Brama brama

Atlantic pomfret, Angel, Engelvis, Brama brama

1. What is it?

Angelfish (Brama brama) are slow-growing, highly mobile fish found across the world in temperate waters. This species is not targeted directly by fisheries but is caught as bycatch in the hake trawl fishery. Stock appears to be in a good condition and fishing rate is not putting the stock at any risk.

2. How was it caught or farmed?

Angelfish are caught using trawl nets that are dragged along the seabed at depths typically ranging from 110m to 800 m (known as “demersal trawl nets”). This type of trawling is known to damage the seabed; however, the extent and long-term impact of the damage remains unknown. Trawling is also not a very selective fishing method and a number of other species are often caught in the nets (fish, sharks and rays). Substantial effort has been made to reduce seabird interactions through the use of tori lines. Efforts are also underway to better manage and understand the impacts on key bycatch and sensitive marine species.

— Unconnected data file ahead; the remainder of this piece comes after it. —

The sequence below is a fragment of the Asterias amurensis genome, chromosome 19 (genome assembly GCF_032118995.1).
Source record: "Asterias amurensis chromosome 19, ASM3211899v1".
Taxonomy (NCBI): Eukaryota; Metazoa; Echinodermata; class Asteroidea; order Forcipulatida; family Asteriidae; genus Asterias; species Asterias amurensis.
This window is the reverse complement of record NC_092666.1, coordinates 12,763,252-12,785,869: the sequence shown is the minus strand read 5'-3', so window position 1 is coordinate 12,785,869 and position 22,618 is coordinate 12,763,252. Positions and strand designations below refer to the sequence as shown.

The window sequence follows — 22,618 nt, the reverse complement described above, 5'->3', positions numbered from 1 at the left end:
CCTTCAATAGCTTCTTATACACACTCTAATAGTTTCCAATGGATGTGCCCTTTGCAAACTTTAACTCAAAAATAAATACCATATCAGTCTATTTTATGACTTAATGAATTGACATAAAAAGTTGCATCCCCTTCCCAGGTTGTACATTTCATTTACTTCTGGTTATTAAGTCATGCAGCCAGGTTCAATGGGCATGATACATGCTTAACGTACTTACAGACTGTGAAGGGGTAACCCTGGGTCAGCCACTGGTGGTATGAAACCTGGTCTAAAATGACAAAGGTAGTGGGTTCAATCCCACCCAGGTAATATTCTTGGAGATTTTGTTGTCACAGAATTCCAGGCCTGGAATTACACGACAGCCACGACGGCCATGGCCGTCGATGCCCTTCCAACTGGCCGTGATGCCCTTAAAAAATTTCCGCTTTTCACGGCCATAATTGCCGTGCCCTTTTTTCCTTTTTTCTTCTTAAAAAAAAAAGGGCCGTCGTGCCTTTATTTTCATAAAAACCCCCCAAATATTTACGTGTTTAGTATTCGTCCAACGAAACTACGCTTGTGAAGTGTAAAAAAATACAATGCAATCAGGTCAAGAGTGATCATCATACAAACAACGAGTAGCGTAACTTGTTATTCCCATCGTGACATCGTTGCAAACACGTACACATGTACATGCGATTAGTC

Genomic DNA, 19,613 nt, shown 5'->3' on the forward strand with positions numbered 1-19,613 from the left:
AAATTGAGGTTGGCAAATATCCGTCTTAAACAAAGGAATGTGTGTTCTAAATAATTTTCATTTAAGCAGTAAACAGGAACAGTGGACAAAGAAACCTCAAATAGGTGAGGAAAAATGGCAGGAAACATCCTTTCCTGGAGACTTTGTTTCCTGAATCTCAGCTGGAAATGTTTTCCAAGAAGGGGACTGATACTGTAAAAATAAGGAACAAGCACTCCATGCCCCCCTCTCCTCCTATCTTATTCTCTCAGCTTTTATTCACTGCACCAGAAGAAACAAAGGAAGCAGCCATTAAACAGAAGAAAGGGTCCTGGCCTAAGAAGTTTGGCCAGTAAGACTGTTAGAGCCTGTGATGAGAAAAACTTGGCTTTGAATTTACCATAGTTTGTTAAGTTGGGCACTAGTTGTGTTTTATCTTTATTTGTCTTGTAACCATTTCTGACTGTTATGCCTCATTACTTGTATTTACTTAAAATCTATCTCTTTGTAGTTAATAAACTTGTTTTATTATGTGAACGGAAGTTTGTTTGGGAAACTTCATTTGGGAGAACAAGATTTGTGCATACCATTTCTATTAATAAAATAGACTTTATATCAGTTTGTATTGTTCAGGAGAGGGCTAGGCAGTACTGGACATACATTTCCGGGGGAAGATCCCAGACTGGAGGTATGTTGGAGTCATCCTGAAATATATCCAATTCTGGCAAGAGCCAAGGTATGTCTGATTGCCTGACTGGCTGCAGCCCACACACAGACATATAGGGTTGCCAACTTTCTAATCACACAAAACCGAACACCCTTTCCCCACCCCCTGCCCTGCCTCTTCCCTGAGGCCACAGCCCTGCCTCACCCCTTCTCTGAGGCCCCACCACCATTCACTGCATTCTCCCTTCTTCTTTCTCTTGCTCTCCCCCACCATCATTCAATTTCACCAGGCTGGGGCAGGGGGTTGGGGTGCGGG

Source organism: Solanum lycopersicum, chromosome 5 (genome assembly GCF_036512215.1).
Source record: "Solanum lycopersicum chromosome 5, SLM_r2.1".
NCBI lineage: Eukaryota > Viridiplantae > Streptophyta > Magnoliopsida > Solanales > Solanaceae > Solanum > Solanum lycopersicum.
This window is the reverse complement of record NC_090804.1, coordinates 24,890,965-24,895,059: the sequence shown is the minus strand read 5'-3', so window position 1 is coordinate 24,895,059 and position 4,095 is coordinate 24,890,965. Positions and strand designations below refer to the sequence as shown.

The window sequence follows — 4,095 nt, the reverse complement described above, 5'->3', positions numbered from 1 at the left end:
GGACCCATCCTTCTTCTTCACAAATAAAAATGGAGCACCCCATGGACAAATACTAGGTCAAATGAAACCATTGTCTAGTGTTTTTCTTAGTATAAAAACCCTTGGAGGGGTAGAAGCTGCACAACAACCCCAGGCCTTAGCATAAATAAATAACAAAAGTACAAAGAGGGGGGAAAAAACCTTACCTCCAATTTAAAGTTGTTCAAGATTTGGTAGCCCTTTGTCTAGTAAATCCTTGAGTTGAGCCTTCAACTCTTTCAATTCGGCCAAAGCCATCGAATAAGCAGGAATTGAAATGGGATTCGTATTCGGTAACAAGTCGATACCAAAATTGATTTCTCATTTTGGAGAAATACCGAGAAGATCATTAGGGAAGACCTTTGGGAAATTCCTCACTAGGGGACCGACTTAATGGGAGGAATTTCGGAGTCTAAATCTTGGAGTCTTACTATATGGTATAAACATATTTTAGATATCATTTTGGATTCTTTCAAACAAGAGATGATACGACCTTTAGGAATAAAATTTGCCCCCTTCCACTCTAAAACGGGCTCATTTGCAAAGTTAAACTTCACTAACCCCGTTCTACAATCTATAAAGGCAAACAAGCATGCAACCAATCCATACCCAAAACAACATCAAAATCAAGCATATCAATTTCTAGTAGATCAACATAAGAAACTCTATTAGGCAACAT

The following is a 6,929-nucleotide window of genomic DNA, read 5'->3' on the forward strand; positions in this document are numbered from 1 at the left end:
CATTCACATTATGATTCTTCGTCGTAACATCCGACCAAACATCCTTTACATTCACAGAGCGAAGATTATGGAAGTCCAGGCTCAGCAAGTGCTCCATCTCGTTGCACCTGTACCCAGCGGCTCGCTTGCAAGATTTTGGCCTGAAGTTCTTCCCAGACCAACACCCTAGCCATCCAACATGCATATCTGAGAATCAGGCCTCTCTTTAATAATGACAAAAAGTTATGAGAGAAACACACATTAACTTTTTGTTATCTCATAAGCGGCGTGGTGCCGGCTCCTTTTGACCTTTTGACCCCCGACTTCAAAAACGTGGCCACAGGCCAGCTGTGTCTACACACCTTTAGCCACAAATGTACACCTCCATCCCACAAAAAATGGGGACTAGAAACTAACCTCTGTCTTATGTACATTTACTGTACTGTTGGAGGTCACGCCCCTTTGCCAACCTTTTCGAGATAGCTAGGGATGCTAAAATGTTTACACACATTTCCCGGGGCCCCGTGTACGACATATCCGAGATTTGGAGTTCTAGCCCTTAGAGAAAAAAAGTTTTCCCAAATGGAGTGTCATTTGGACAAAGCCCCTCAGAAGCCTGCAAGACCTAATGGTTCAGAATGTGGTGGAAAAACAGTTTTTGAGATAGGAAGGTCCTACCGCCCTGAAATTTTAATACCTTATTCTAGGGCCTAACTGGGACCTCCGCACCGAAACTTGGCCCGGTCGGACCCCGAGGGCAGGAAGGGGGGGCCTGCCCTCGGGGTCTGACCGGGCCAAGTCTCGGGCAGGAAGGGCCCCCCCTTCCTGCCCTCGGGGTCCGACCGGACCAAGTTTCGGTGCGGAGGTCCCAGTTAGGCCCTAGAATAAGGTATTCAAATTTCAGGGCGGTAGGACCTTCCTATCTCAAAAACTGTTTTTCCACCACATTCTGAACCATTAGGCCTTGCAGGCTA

3.Where is it from?

Angelfish are caught as bycatch along the continental shelf edge and upper slope along the West Coast from the Namibian border southwards and on the South Coast primarily around the Agulhas Bank. There are some ecosystem-based management measures in place such as measures to limit mortalities of seabirds, precautionary catch limits on certain species, limit targeting of other by-catch species and various spatial restrictions (i.e. fishing within the historical trawl “footprint”, no fishing in MPAs, the seasonal closure to protect spawning kingklip aggregations, and depth/distance from the coast restrictions). Management is largely effective and mainly focused on the target species (hake) in the form of Total Allowable Catch (TAC) and permit limitations.


Fishery Under Improvement

Fishing Type: Offshore demersal trawl

Origin: 🇿🇦South Africa

Trawl nets are dragged along the seabed at depths between 110 and 800 metres. Demersal trawling is known to damage the seabed and is non-selective, resulting in the incidental bycatch of a number of species (fishes, sharks, rays and seabirds). Seabird bycatch has been reduced thanks to the introduction of tori lines, coloured streamers that deter birds, and improved methods for disposing fish discards.